According to an article in Today's Zaman, some legal amendments are planned in Turkey to address the issue of conscientious objection, following the judgement of the European Court of Human Rights in the case of Osman Murat Ülke in January 2006. However, these amendments are far from recognising the right to conscientious objection.
According to Today's Zaman, those refusing to perform compulsory military service will no longer be forcibly drafted to the military while they are under detention and will be able to be defended by a lawyer while being tried. They will also be able to benefit from the Probation Law. And "In addition to the warnings of the ECtHR and the EU, the Constitutional Court last year asked the government to draft a regulation to allow conscientious objectors to serve their sentence at home under supervision. Consequently, the Justice Ministry recently decided to amend the Probation Law to allow objectors to benefit from it."
These planned amendments do not go to the root of the problem in Turkey: the non-recognition of the right to conscientious objection. These amendments only try to avoid some of the "degrading and inhuman treatment" for which Turkey was sentenced to pay compensation to Osman Murat Ülke in the ECtHR judgement, and address a comment of the ECtHR in the Ülke judgement: "The Court notes in that connection that there is no specific provision in Turkish law governing penalties for those who refuse to wear uniform on grounds of conscience or religion. It seems that the relevant applicable rules are provisions of the Military Penal Code which classify as an offence any refusal to obey the orders of a superior officer. That legal framework is evidently not sufficient to provide an appropriate means of dealing with situations arising from the refusal to perform military service on account of one’s beliefs. Because of the unsuitable nature of the general legislation applied to his situation the applicant ran, and still runs, the risk of an interminable series of prosecutions and criminal convictions." (paragraph 61)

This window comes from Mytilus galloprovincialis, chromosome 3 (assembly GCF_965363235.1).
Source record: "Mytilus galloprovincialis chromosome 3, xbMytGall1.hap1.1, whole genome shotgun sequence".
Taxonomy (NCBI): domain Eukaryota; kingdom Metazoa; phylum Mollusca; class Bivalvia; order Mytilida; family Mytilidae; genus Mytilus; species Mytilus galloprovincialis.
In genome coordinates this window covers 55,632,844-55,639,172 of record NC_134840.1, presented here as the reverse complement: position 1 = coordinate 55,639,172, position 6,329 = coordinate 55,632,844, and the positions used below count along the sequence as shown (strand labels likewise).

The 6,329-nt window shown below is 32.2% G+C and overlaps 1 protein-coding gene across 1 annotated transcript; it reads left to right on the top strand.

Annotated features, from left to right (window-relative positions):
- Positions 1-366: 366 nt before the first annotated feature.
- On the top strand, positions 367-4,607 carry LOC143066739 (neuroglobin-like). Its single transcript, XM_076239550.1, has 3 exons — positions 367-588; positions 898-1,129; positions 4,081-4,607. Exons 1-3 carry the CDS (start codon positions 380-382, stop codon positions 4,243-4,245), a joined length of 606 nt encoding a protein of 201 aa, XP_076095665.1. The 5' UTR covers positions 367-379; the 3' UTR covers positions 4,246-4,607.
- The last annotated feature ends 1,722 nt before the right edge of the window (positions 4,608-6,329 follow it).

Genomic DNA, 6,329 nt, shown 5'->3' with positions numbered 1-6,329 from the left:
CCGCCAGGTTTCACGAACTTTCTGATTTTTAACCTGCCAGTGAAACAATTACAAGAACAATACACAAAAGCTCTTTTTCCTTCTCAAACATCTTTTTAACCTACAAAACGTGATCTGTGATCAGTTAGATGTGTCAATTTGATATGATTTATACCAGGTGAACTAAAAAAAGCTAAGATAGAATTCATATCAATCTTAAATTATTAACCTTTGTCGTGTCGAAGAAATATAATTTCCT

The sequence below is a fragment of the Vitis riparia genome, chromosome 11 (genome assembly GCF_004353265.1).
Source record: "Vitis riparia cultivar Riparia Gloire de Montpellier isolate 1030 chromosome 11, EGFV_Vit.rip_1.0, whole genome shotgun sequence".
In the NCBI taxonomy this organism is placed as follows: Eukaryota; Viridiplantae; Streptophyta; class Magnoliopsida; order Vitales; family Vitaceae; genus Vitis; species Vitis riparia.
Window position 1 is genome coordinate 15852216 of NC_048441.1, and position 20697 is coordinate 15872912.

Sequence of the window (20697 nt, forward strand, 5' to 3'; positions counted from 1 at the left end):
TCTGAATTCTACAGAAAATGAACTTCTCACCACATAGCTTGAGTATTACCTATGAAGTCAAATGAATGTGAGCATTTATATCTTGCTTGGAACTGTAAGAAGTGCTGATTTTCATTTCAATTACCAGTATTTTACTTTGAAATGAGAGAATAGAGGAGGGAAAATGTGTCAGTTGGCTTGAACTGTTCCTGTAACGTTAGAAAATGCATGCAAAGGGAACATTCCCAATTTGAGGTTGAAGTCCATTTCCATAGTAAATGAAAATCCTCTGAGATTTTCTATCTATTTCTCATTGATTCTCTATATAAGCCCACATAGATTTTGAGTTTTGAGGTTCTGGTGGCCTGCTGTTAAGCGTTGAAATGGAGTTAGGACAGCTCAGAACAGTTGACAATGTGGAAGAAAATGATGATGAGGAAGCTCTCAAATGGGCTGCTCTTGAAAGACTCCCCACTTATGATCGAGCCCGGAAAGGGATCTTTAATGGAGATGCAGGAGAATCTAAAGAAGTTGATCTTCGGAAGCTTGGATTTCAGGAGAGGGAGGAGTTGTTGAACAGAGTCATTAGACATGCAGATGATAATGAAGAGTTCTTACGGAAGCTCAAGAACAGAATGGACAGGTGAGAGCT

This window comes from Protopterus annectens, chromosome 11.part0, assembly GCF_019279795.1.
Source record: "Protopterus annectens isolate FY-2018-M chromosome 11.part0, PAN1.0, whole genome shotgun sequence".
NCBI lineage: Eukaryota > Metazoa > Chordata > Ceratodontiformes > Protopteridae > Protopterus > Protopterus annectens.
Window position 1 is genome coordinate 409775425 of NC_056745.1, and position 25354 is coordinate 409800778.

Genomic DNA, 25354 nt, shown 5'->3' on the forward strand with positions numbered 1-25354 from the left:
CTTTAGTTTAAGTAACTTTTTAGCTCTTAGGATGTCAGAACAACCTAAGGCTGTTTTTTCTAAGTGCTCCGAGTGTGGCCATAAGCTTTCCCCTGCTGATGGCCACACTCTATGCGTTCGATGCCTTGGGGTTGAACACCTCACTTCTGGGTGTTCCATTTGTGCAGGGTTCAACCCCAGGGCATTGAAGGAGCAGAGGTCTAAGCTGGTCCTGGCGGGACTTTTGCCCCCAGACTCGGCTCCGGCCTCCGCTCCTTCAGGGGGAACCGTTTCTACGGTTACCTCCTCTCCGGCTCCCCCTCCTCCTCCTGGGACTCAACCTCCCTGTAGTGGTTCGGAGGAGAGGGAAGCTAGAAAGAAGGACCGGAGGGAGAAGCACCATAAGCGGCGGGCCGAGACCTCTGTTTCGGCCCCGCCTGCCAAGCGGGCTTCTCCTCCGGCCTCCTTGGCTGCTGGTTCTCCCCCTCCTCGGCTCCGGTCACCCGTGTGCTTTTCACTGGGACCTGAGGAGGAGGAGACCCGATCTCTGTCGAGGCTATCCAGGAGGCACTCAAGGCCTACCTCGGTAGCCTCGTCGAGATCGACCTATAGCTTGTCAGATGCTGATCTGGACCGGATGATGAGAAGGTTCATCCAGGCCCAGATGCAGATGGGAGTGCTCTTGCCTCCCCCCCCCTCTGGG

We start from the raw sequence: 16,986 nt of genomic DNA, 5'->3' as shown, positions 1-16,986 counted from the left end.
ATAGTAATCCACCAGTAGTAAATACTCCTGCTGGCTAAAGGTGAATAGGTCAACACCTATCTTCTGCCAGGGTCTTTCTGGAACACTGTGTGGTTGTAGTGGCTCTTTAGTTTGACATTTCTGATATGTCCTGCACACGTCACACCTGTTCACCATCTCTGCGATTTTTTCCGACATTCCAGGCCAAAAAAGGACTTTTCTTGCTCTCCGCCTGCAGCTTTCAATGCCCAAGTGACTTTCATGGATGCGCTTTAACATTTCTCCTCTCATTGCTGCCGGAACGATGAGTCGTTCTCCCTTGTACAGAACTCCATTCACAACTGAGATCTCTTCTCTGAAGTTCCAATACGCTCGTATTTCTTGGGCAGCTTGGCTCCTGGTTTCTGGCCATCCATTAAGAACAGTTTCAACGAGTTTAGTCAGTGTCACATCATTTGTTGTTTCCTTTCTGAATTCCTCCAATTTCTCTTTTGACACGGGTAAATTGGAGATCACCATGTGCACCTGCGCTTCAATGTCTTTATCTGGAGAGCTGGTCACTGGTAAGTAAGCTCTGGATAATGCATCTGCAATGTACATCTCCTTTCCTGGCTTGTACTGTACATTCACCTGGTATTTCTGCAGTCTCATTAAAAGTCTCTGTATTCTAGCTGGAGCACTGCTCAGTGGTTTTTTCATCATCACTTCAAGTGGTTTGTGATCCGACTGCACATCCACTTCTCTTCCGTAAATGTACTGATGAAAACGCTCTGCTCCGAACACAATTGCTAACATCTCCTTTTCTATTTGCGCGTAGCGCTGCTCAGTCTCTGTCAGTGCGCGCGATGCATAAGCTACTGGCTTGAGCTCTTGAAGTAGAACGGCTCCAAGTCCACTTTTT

From what is known, it seems the amendments will provide "relevant applicable rules" regarding the punishment of conscientious objectors, but not the right to conscientious objection.
Sources: Today's Zaman: Legal amendments to be made for conscientious objectors, 8 September 2009; European Court of Human Rights: CHAMBER JUDGMENT ÜLKE v. TURKEY, 24 January 2006